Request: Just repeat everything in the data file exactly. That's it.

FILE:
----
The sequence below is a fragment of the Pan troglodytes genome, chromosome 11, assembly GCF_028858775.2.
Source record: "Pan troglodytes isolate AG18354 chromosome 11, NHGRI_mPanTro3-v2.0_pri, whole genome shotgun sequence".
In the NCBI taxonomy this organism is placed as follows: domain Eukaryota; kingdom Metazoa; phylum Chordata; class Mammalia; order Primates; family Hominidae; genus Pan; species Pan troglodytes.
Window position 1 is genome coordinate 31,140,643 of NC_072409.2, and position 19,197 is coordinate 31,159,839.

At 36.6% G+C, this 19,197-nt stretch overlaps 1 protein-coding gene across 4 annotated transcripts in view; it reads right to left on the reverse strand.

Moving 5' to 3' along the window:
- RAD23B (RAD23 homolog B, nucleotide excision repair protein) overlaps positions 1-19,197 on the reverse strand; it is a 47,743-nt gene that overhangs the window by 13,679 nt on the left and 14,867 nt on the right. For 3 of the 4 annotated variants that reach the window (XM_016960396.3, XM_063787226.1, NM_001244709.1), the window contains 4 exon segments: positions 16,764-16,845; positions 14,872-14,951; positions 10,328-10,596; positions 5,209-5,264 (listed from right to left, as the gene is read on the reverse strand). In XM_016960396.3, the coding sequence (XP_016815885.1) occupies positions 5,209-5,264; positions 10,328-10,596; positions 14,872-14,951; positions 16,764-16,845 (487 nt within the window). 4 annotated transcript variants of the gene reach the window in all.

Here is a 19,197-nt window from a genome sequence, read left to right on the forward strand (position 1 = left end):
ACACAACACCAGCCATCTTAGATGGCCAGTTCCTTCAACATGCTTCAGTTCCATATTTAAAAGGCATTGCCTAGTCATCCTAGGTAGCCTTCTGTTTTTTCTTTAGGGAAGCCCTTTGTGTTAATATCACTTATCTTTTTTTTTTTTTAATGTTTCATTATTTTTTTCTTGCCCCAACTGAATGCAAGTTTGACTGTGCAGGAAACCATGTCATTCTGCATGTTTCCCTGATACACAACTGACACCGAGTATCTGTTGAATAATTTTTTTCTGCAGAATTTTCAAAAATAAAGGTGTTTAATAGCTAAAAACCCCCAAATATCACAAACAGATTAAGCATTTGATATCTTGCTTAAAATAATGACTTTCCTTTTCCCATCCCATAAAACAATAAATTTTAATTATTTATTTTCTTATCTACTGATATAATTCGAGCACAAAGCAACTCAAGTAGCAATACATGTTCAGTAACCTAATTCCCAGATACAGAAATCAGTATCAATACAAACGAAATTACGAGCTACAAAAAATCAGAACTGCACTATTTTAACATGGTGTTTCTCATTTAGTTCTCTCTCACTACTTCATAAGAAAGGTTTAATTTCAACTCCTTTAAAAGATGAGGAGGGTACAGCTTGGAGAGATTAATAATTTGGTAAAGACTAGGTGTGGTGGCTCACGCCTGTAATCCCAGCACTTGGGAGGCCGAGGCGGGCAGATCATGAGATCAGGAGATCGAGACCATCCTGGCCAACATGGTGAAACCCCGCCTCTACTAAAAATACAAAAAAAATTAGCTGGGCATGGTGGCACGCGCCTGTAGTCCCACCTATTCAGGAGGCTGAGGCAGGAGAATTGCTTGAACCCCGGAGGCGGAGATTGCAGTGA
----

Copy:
The sequence below is a fragment of the Pan troglodytes genome, chromosome 11, assembly GCF_028858775.2.
Source record: "Pan troglodytes isolate AG18354 chromosome 11, NHGRI_mPanTro3-v2.0_pri, whole genome shotgun sequence".
In the NCBI taxonomy this organism is placed as follows: domain Eukaryota; kingdom Metazoa; phylum Chordata; class Mammalia; order Primates; family Hominidae; genus Pan; species Pan troglodytes.
Window position 1 is genome coordinate 31,140,643 of NC_072409.2, and position 19,197 is coordinate 31,159,839.

At 36.6% G+C, this 19,197-nt stretch overlaps 1 protein-coding gene across 4 annotated transcripts in view; it reads right to left on the reverse strand.

Moving 5' to 3' along the window:
- RAD23B (RAD23 homolog B, nucleotide excision repair protein) overlaps positions 1-19,197 on the reverse strand; it is a 47,743-nt gene that overhangs the window by 13,679 nt on the left and 14,867 nt on the right. For 3 of the 4 annotated variants that reach the window (XM_016960396.3, XM_063787226.1, NM_001244709.1), the window contains 4 exon segments: positions 16,764-16,845; positions 14,872-14,951; positions 10,328-10,596; positions 5,209-5,264 (listed from right to left, as the gene is read on the reverse strand). In XM_016960396.3, the coding sequence (XP_016815885.1) occupies positions 5,209-5,264; positions 10,328-10,596; positions 14,872-14,951; positions 16,764-16,845 (487 nt within the window). 4 annotated transcript variants of the gene reach the window in all.

Here is a 19,197-nt window from a genome sequence, read left to right on the forward strand (position 1 = left end):
ACACAACACCAGCCATCTTAGATGGCCAGTTCCTTCAACATGCTTCAGTTCCATATTTAAAAGGCATTGCCTAGTCATCCTAGGTAGCCTTCTGTTTTTTCTTTAGGGAAGCCCTTTGTGTTAATATCACTTATCTTTTTTTTTTTTTAATGTTTCATTATTTTTTTCTTGCCCCAACTGAATGCAAGTTTGACTGTGCAGGAAACCATGTCATTCTGCATGTTTCCCTGATACACAACTGACACCGAGTATCTGTTGAATAATTTTTTTCTGCAGAATTTTCAAAAATAAAGGTGTTTAATAGCTAAAAACCCCCAAATATCACAAACAGATTAAGCATTTGATATCTTGCTTAAAATAATGACTTTCCTTTTCCCATCCCATAAAACAATAAATTTTAATTATTTATTTTCTTATCTACTGATATAATTCGAGCACAAAGCAACTCAAGTAGCAATACATGTTCAGTAACCTAATTCCCAGATACAGAAATCAGTATCAATACAAACGAAATTACGAGCTACAAAAAATCAGAACTGCACTATTTTAACATGGTGTTTCTCATTTAGTTCTCTCTCACTACTTCATAAGAAAGGTTTAATTTCAACTCCTTTAAAAGATGAGGAGGGTACAGCTTGGAGAGATTAATAATTTGGTAAAGACTAGGTGTGGTGGCTCACGCCTGTAATCCCAGCACTTGGGAGGCCGAGGCGGGCAGATCATGAGATCAGGAGATCGAGACCATCCTGGCCAACATGGTGAAACCCCGCCTCTACTAAAAATACAAAAAAAATTAGCTGGGCATGGTGGCACGCGCCTGTAGTCCCACCTATTCAGGAGGCTGAGGCAGGAGAATTGCTTGAACCCCGGAGGCGGAGATTGCAGTGA